Is It Panic Time for Advanced Micro Devices?

Source: Thinkstock

Source: Thinkstock

Advanced Micro Devices Corporation (NYSE: AMD) has been a great stock for trading but a lousy investment on the last five years. The company has come back from the brink of death, but is being absolutely decimated on the back of disappointing earnings.

The company operates as a semiconductor company worldwide. It operates in two segments, Computing Solutions and Graphics and Visual Solutions. The company designs, develops, and sells microprocessors, such as central processing unit (CPU) and accelerated processing unit (APU) for desktop PCs, notebooks, tablets, hybrids, servers, and embedded products. It also offers embedded processor products for vendors in industrial control and automation, digital signage, point of sale/self-service kiosks, medical imaging, set-top box, and casino gaming machines, as well as enterprise class telecommunications, networking, security, storage systems and thin-clients, or computers that serve as an access device on a network. In addition, the company provides chipset products with and without integrated graphics processors for its desktop PCs and servers, APUs, notebooks, and embedded products. Further, it develops graphics and visual solutions products for use in desktop PCs, notebooks, tablets, professional workstations, servers, and gaming consoles. This type of business always has ups and downs, but Advanced Micro Devices has had more than its fair share. After its most recent report, the stock is heading much lower. In fact, it seems like its panic time for shareholders.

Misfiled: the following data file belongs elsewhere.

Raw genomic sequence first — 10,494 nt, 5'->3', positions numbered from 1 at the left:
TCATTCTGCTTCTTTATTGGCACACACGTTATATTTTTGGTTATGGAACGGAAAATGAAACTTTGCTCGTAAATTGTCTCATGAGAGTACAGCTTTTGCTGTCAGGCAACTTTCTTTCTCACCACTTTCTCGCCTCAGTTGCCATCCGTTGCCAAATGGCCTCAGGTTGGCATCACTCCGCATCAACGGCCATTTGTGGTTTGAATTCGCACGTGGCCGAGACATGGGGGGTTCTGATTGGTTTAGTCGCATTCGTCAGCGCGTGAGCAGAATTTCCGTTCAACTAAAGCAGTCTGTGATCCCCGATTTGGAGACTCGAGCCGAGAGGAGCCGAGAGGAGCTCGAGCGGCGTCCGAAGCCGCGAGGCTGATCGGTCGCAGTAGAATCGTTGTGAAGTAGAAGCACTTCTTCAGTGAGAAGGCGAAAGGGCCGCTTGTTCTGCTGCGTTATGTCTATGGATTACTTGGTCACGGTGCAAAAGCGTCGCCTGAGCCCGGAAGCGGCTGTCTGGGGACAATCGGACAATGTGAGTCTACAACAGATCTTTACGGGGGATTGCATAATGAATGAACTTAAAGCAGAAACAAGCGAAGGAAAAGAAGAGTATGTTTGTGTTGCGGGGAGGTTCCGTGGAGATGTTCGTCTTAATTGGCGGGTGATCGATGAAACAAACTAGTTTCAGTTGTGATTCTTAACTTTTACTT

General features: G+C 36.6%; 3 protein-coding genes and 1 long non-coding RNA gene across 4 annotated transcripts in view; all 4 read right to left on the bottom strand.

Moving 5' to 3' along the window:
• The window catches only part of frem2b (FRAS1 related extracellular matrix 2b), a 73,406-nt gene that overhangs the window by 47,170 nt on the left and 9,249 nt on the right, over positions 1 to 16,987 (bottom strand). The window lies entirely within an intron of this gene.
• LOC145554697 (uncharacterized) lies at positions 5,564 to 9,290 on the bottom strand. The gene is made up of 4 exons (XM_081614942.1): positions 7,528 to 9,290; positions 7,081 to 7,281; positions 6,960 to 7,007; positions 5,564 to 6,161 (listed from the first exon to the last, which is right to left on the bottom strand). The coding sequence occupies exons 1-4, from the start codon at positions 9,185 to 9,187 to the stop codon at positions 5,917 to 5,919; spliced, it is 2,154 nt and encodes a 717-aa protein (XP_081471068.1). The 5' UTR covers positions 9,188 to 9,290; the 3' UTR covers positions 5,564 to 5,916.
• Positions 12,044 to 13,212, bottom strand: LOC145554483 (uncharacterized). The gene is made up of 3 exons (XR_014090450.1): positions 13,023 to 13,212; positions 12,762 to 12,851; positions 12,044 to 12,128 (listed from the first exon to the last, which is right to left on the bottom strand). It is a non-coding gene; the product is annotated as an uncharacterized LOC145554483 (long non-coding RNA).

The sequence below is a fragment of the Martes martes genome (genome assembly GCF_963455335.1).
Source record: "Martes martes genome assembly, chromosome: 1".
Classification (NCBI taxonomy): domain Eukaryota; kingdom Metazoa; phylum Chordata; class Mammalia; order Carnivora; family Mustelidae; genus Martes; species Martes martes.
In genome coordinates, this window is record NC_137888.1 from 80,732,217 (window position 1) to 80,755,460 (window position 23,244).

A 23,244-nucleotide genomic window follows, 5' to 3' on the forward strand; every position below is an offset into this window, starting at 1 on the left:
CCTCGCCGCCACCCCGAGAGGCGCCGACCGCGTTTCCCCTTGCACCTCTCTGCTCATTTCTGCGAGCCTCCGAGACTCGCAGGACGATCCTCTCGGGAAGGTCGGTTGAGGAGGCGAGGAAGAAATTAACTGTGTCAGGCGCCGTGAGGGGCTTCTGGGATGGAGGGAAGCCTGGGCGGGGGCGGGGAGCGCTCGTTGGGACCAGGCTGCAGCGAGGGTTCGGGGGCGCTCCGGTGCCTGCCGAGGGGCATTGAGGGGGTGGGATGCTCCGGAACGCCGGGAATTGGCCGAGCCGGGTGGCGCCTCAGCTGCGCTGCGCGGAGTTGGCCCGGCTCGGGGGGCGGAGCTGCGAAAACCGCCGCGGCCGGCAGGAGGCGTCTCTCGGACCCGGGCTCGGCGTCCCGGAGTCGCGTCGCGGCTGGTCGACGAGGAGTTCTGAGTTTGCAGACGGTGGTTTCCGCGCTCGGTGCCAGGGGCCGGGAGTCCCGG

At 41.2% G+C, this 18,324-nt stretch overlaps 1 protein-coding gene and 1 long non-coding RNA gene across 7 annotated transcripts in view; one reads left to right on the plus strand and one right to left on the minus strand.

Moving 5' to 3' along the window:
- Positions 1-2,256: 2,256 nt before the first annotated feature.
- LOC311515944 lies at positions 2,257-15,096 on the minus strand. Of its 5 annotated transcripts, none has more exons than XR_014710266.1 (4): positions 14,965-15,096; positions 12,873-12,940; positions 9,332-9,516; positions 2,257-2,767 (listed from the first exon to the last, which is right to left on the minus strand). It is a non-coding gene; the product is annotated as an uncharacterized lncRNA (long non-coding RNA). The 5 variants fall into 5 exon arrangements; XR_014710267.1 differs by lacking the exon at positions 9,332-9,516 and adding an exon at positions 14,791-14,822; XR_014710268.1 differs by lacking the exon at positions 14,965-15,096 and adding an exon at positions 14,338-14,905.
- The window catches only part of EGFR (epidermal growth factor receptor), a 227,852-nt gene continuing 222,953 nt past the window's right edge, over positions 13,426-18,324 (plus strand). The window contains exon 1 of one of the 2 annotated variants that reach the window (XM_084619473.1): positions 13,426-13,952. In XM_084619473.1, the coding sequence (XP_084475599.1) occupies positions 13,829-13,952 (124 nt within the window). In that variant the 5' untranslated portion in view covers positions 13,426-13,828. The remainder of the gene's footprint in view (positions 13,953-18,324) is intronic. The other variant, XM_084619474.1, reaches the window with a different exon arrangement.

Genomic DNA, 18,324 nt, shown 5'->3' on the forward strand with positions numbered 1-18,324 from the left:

So how bad was it? Well we have certainly seen worse from this company. Revenue for the second quarter was $1.44 billion, operating income was $63 million and the net loss was $36 million, or $0.05 per share. These numbers all whiffed on estimates. Non-GAAP operating income was $67 million and non-GAAP net income, which primarily excludes $49 million of loss from debt redemption in the quarter, was $17 million, or $0.02 per share. Gross margin was 35 percent and was flat sequentially. Cash is not in horrible shape. Cash, cash equivalents and marketable securities were $948 million at the end of the quarter, significantly higher than the target minimum of $600 million and close to its optimal zone of $1 billion.

However, the company has a lot of debt. In fact total debt at the end of the quarter was $2.21 billion, an increase from $2.14 billion at the end of the first quarter.